A Place For Everything and Everything In Its Place – the keys to organizing a gunsmith’s shop.
By Brett Smith
The importance of cleanliness and organization in the gunsmith’s shop is often an overlooked subject, but perhaps one of the most fundamental skills to practice. I refer to good house keeping as a skill because it takes dedication, work, and planning to execute properly. As with most things in life, good house keeping can be accomplished in a number of ways. No gunsmith shop is the same, and depending on time constraints, work load, shop size, and personnel, some methods of organizing gunsmith tools may not work as well as others. This article will delve into some facets of this skill, stress its importance, and hopefully provide some insight on a few methods that have worked for me.
Work ethic / stress level
A good work ethic is essential to any gunsmith. Whether the gunsmith owns his own shop or works for another business, work ethic sends a strong signal to customers and employers. Having a tidy work area is one of the indications that your work ethics are strong. Gunsmiths are required to deal with a broad array of machine tools, sharp objects, chemicals, and all things that go boom. The pressure on a gunsmith to complete projects safely and on time can naturally create stress. Add a messy work bench or a cluttered shop in that mix and the stress becomes magnified which creates the opportunity for mistakes to occur. It is better to be proactive in house keeping therefore reducing stress and chances of screw-ups.
Project completion is the goal of any gunsmithing business, big or small. Keeping an organized shop is imperative to reach the goal in a timely fashion where profit margins are maxed. The old saying “time is money” is still true today. Good house keeping and organization skills will cost far less time than trying to work in filth. When a shop is clean and you drop a screw or spring, it is quick and easy to find because there is no clutter for the piece to get lost in. Trust me, dropping a small part on the floor happens and when there is sand blasting media mixed with wood shavings and trash on the floor, it takes much longer to find the part (if you find it at all). Tools that are quick and easy to access for use in a clean shop save time which saves money. You lose profit when you need that particular sized pin punch that you just had in your hand and you spend fifteen minutes trying to find it amongst all of the cluttered crap on your bench; finally, you find it only to realize you lost the hammer to hit it with (ask me how I know).
A dirty work place not only costs the gunsmith time and money, it is a safety concern as well. Tripping over air hoses, slipping in oil, cutting or puncturing the skin on sharp tools or metal shavings are all concerns in a dirty, unorganized shop. Anything that can hurt you, your employees, or a customer from lack of house keeping is bad for business. You can be held liable for medical expenses, lost work hours, and even legal repercussions. Consider keeping a neat and organized work space as a safe guard against mishaps. Even a small thing like wood dust from sanding can become a major problem if not dealt with.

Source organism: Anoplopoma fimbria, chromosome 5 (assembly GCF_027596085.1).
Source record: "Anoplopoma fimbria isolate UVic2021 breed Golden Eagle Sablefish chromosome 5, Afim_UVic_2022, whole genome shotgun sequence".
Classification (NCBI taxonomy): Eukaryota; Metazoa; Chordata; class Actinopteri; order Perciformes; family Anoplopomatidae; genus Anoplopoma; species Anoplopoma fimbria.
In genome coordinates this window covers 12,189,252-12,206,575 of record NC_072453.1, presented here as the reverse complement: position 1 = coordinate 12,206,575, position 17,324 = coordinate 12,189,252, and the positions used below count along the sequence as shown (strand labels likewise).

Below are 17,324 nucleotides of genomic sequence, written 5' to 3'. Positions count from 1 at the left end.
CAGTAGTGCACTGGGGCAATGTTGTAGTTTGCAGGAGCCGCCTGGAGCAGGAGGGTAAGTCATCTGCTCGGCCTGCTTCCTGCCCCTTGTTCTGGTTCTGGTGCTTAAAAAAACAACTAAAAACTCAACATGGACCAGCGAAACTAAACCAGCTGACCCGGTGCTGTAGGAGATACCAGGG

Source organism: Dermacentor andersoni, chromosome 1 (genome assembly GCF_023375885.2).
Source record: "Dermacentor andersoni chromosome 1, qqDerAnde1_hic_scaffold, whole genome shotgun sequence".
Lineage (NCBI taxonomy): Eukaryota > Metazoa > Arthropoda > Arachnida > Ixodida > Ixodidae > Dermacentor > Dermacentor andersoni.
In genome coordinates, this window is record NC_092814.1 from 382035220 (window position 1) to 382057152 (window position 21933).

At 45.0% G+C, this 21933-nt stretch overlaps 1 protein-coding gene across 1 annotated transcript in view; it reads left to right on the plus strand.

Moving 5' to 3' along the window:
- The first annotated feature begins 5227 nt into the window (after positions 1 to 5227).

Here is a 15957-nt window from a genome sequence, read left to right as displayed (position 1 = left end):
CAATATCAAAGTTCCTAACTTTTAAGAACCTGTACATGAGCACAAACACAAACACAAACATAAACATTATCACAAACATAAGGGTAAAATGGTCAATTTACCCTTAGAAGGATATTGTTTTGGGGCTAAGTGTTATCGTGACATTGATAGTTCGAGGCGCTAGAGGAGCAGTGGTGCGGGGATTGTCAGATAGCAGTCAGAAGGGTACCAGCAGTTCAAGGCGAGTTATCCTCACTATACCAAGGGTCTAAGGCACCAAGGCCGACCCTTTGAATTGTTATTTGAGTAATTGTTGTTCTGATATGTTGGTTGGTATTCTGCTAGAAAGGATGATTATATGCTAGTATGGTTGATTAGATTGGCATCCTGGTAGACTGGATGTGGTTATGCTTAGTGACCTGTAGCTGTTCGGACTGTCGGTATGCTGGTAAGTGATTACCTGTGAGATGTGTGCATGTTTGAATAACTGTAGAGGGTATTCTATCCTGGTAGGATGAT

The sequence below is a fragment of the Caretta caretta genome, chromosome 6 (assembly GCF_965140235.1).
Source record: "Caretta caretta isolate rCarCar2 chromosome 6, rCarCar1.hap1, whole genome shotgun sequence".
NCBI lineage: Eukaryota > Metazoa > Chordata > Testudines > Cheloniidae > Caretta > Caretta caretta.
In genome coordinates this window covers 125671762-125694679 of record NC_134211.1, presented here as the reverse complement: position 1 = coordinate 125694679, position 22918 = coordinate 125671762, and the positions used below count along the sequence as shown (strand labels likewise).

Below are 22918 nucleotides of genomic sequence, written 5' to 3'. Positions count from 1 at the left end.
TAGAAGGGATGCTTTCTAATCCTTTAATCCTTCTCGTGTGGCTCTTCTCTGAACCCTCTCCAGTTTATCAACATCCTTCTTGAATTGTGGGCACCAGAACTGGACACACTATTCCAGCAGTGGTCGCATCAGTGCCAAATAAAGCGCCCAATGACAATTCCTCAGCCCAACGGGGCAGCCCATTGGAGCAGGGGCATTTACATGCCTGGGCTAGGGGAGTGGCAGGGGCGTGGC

I once had a near miss because I allowed wood dust to collect on and around my disk sander. I had been installing several recoil pads on wooden stocks and I was finished for the day. As I was locking up my shop I smelled smoke. I followed my nose to the sander and noticed smoke rising from behind the disk guard. When I opened it up, sure enough, there was a smoldering red ember sitting in a pile of fine wood dust that had collected in the space between the disk and guard. The friction and heat had caused the dust to ignite. Had I locked up and left in a rush, I may have returned to a pile of ash instead of my place of business. I would have destroyed my shop, firearm sales/ customer records, and thousands of dollars worth of equipment. I make a point to clean the fine dust from my power tools with a shop vacuum because of that experience.
Customers are what keep any business alive, and gunsmiths need to show their customers that they can be trusted with their firearms. A clean work shop is often the first impression a customer has of you, and it is important to begin a customer relationship with a great first impression. So many times I have heard from customers: “Wow, you have a really nice shop.” I do, it is not large or impressive, but it is clean and organized. What I don’t tell them is that in my early stages my shop was a wreck. I didn’t have the time to clean up, and I was too busy making money to keep the doors open! One day that all changed. I had a customer come into my shop to drop off his clay shooting shotgun. It was a beautiful Browning over and under. He stepped into my shop and all I can remember him saying was: “I’m not leaving my gun in a place that looks like this.” He turned around and walked away never to be seen by me again. I lost a customer because of the pig sty I had allowed my shop to become. From then on, I do the best I can to make sure that my shop is presentable to any customer. It took time and practice, but I finally found methods that worked with my schedule.
Continued In: Keys To Gunsmith Shop Organization – Solutions.